• SIUC doubled its subsidy of athletics in five years to over $14 million in the 2009-10 year. These subsidies amount to more than 60% of operating revenues and come from direct and indirect institution support and student fees. These amounts do not include $76 million spent on Saluki Way construction. (USA Today)
  • A new marketing and rebranding initiative has cost SIUC $1.5 million. (Southern Illinoisan, August 14, 2011)

As overall budgets increase, cuts in spending on academics mean that resources are being shifted toward other administrative priorities. It is time for the faculty to exercise our right and our responsibility to defend the academic mission at SIUC. A fair contract that protects academic values at SIUC is essential to maintaining the integrity of our university.

For more information

From the SIUC Faculty Association:
Finances and the Future of SIUC

Budgetary “Myths and Assumptions”

Budget Information (February 14, 2011)

From USA Today:
Athletics Subsidies at Division I Schools (table)

What NCAA schools spend on athletics (database)

SIU Data:
Vice President for Financial & Administrative Affairs (with links to financial reports)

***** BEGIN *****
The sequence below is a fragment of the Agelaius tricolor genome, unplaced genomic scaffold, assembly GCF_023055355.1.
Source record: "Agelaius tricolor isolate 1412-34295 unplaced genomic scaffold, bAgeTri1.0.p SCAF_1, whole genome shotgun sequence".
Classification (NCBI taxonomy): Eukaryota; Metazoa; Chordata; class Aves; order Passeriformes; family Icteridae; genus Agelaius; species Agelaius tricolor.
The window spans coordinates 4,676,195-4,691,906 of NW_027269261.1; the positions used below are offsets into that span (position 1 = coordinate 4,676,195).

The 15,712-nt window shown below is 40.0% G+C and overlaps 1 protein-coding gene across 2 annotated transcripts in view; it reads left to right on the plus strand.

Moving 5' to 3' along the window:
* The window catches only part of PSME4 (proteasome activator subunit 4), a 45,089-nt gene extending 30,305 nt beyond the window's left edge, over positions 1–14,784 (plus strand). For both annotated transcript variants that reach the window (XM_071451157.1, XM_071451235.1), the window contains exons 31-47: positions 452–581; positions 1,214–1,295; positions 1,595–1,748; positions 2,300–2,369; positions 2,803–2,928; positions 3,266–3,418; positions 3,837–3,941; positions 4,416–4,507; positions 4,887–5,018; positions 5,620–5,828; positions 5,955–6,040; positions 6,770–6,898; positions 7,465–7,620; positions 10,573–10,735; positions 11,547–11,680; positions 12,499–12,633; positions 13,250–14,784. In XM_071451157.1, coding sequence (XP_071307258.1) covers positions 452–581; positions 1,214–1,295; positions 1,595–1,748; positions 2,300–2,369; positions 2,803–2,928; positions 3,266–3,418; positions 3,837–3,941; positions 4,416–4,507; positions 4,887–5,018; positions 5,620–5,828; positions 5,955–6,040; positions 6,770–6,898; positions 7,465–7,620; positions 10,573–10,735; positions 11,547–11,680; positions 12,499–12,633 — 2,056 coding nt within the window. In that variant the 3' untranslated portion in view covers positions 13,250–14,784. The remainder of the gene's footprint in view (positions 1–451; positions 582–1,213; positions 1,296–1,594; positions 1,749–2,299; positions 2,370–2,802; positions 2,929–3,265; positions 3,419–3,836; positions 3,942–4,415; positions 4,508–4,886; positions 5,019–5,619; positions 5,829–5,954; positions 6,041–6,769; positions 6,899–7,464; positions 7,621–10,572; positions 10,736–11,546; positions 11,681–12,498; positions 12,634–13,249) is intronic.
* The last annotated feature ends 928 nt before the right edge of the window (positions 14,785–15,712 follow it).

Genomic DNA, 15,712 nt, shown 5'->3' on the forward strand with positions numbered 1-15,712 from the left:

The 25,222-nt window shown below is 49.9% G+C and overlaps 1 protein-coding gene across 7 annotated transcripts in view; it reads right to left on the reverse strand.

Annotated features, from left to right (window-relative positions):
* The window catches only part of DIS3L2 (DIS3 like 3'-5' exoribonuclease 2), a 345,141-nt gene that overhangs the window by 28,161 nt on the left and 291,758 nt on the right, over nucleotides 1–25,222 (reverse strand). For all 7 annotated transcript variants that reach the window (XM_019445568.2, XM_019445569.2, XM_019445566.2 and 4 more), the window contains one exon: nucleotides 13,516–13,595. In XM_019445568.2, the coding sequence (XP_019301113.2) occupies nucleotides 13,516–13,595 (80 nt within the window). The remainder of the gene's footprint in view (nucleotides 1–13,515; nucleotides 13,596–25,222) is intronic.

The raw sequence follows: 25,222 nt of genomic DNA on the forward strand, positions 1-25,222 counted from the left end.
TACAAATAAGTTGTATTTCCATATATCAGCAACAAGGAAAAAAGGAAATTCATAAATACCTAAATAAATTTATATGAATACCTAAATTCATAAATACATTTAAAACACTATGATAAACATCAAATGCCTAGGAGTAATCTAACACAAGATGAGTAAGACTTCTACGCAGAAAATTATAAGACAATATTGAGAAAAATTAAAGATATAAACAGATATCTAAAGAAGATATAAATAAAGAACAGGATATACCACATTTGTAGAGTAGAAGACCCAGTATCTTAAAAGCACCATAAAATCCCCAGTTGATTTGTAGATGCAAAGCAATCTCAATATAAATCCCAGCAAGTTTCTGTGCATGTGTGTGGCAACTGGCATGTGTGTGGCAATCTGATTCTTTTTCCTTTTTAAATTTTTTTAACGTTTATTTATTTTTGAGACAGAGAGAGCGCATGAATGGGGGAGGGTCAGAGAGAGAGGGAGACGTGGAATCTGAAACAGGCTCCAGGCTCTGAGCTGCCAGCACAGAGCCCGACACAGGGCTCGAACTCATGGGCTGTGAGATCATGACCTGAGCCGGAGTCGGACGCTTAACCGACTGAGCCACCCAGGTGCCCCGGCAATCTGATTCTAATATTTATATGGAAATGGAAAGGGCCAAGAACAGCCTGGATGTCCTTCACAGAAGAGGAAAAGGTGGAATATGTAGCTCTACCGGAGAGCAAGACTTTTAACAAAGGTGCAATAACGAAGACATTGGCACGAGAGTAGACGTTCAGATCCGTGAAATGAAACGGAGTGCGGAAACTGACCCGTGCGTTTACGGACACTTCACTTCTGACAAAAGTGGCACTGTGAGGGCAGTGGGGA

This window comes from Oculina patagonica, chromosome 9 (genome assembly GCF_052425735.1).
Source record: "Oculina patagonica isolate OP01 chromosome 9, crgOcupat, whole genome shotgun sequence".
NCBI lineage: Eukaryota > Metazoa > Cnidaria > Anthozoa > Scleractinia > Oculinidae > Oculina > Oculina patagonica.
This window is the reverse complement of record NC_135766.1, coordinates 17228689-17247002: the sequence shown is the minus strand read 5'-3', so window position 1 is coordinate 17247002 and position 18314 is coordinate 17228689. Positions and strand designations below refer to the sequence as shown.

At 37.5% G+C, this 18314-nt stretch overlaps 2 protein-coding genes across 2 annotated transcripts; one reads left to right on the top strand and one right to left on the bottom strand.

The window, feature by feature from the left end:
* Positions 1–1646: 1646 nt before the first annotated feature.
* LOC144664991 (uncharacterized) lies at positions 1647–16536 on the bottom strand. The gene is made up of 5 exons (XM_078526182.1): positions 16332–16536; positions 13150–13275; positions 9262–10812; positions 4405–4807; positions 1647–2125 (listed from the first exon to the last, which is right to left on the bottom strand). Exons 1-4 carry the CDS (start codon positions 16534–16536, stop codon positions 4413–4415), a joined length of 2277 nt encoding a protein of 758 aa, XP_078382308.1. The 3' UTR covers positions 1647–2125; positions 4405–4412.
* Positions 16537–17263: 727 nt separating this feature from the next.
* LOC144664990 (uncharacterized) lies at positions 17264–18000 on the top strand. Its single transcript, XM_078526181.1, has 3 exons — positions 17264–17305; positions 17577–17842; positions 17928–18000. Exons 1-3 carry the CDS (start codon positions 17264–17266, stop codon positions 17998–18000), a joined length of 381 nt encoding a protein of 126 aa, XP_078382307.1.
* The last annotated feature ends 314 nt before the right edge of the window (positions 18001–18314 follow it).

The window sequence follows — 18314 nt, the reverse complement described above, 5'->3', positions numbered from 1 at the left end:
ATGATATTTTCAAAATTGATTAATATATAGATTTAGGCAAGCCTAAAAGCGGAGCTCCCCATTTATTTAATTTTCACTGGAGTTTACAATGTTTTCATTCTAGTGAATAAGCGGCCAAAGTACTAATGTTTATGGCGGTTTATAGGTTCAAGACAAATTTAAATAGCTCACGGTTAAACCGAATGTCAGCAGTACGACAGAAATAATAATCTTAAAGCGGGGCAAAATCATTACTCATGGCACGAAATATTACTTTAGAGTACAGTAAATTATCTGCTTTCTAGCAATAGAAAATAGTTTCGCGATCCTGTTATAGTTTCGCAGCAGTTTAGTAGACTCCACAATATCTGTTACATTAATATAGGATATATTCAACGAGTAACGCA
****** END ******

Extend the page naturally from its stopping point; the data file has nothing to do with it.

Information Quest (SIUC Institutional Research & Studies)


Strike Watch #1

A “strike watch” means conditions exist which could lead to a strike by the Faculty Association and our sister unions, the Association of Civil Service Employees, the Non-Tenure Track Faculty Association, and Graduate Assistants United. The administration can solve this crisis today with a fair settlement of our contracts. Make your voice heard by joining the FA!

Our Bargaining Objectives

Bargaining on the successor agreement to the 2007-2010 Collective Bargaining Agreement has slowed to a snail’s pace (see the Bargaining Update below) and it is now 392 days that faculty and other unionized employees at SIUC have worked without a new agreement. There has been no progress towards resolution on a number of critical issues. At best, the Administration gives these issues superficial consideration, and in many cases they have not given any kind of response to the options presented by the FA team.